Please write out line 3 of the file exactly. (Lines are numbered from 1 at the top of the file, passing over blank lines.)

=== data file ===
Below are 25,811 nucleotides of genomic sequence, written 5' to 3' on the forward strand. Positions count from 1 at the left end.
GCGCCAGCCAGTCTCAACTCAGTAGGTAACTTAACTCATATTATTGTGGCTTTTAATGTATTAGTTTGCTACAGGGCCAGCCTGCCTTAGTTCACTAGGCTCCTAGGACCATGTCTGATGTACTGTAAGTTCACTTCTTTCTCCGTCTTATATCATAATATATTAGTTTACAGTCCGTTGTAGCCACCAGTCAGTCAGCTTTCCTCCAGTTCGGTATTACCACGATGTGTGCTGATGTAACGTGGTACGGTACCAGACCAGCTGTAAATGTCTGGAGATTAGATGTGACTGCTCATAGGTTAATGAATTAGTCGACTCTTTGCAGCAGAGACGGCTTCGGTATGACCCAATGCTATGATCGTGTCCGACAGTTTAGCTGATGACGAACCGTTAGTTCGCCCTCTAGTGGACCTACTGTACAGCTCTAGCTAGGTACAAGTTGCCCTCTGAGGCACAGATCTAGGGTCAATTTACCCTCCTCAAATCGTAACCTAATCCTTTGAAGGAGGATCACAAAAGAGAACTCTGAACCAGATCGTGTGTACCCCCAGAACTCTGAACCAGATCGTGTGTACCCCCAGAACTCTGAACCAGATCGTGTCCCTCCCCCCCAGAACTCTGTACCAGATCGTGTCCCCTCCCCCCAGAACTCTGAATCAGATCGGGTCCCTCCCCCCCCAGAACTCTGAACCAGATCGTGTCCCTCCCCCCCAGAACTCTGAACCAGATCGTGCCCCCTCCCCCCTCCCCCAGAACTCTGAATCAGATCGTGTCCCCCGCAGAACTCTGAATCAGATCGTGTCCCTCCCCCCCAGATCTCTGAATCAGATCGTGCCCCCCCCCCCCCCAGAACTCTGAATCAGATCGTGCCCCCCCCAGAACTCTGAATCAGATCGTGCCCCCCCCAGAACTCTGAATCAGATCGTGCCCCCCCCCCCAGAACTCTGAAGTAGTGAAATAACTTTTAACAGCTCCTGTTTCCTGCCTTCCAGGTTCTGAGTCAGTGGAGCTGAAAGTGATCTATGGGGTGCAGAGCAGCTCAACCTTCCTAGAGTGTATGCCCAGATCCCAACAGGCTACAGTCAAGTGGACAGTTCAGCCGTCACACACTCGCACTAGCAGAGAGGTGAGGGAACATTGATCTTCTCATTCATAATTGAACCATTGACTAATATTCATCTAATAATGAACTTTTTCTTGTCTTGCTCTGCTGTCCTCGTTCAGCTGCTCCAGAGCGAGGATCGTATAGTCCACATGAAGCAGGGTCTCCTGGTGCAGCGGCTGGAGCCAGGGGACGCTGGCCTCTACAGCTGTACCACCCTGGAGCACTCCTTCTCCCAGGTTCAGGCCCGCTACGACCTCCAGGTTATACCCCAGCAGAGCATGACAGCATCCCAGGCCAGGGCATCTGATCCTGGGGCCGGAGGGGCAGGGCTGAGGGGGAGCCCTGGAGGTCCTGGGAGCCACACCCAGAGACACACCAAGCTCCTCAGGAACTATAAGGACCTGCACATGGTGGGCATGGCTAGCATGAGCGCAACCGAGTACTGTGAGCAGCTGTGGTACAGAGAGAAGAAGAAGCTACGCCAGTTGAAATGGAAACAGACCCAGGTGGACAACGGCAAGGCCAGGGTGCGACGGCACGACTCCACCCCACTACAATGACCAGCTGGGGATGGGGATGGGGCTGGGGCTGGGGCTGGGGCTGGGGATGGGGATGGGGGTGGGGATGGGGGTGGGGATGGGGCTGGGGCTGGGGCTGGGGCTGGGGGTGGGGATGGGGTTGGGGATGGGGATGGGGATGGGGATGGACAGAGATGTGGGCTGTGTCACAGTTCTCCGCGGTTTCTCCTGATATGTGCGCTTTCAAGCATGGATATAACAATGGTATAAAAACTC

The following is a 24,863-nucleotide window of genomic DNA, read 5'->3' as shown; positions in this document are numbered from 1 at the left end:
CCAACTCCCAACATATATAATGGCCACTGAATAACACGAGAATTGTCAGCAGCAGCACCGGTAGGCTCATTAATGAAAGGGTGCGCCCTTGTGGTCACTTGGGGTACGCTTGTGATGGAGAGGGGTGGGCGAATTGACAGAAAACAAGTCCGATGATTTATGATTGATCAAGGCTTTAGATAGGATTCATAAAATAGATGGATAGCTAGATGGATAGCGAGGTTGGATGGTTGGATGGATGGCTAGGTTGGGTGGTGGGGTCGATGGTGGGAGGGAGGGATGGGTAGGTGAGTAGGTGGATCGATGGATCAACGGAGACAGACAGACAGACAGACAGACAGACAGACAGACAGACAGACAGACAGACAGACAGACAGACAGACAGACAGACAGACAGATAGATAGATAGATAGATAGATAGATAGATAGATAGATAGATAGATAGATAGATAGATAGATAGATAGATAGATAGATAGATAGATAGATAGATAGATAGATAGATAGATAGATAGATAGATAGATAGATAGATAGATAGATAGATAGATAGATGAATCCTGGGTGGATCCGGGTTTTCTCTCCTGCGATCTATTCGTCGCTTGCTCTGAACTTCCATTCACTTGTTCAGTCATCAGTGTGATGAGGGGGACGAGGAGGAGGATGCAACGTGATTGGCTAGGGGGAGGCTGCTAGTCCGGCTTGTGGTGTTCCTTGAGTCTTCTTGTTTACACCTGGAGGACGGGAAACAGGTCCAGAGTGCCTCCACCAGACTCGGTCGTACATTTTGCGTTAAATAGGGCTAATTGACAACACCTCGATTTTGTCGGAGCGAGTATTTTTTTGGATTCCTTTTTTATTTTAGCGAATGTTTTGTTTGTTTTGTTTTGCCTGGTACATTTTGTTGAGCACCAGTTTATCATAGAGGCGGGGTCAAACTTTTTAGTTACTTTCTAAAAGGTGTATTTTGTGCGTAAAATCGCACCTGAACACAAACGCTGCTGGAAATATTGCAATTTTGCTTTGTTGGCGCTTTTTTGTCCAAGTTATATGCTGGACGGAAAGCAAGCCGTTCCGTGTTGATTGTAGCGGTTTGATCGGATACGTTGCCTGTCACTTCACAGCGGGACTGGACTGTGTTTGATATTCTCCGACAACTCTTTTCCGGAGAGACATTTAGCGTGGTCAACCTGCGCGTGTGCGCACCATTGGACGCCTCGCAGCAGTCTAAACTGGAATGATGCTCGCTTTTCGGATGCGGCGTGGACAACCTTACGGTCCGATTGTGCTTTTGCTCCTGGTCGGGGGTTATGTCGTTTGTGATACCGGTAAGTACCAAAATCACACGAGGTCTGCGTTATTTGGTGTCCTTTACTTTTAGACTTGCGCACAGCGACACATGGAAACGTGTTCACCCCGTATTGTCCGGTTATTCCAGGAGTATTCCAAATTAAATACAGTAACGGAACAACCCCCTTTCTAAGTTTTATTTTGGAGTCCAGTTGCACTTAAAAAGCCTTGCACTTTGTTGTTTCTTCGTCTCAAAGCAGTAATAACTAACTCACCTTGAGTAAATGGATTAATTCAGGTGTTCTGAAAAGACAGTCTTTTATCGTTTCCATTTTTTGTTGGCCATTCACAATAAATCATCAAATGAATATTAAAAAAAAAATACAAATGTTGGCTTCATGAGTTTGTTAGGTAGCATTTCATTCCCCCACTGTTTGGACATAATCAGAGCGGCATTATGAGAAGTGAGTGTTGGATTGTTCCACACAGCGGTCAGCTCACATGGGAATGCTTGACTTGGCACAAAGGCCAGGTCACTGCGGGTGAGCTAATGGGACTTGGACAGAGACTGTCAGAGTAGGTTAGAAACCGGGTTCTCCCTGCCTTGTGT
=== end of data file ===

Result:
The following is a 24,863-nucleotide window of genomic DNA, read 5'->3' as shown; positions in this document are numbered from 1 at the left end: